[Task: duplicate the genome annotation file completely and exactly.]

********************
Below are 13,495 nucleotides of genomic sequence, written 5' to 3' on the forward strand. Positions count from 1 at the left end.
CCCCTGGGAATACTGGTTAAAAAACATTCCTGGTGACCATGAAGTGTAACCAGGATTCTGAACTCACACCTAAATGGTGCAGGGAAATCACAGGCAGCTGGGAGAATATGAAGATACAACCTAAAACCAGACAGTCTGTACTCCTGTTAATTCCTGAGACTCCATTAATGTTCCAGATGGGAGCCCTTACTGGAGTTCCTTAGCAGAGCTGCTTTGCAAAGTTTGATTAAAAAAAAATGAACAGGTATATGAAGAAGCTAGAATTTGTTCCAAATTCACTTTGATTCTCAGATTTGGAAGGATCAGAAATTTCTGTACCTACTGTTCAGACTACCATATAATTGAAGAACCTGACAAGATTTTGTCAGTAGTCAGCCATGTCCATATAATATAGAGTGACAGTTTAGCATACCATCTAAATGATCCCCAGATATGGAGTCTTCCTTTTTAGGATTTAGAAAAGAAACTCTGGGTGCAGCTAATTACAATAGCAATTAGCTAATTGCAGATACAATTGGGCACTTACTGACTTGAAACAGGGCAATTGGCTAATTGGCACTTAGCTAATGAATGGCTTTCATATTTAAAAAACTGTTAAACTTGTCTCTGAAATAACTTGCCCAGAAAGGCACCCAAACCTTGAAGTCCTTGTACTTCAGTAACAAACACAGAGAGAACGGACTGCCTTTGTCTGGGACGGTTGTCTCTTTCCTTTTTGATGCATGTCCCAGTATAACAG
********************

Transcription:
Below are 13,495 nucleotides of genomic sequence, written 5' to 3' on the forward strand. Positions count from 1 at the left end.
CCCCTGGGAATACTGGTTAAAAAACATTCCTGGTGACCATGAAGTGTAACCAGGATTCTGAACTCACACCTAAATGGTGCAGGGAAATCACAGGCAGCTGGGAGAATATGAAGATACAACCTAAAACCAGACAGTCTGTACTCCTGTTAATTCCTGAGACTCCATTAATGTTCCAGATGGGAGCCCTTACTGGAGTTCCTTAGCAGAGCTGCTTTGCAAAGTTTGATTAAAAAAAAATGAACAGGTATATGAAGAAGCTAGAATTTGTTCCAAATTCACTTTGATTCTCAGATTTGGAAGGATCAGAAATTTCTGTACCTACTGTTCAGACTACCATATAATTGAAGAACCTGACAAGATTTTGTCAGTAGTCAGCCATGTCCATATAATATAGAGTGACAGTTTAGCATACCATCTAAATGATCCCCAGATATGGAGTCTTCCTTTTTAGGATTTAGAAAAGAAACTCTGGGTGCAGCTAATTACAATAGCAATTAGCTAATTGCAGATACAATTGGGCACTTACTGACTTGAAACAGGGCAATTGGCTAATTGGCACTTAGCTAATGAATGGCTTTCATATTTAAAAAACTGTTAAACTTGTCTCTGAAATAACTTGCCCAGAAAGGCACCCAAACCTTGAAGTCCTTGTACTTCAGTAACAAACACAGAGAGAACGGACTGCCTTTGTCTGGGACGGTTGTCTCTTTCCTTTTTGATGCATGTCCCAGTATAACAG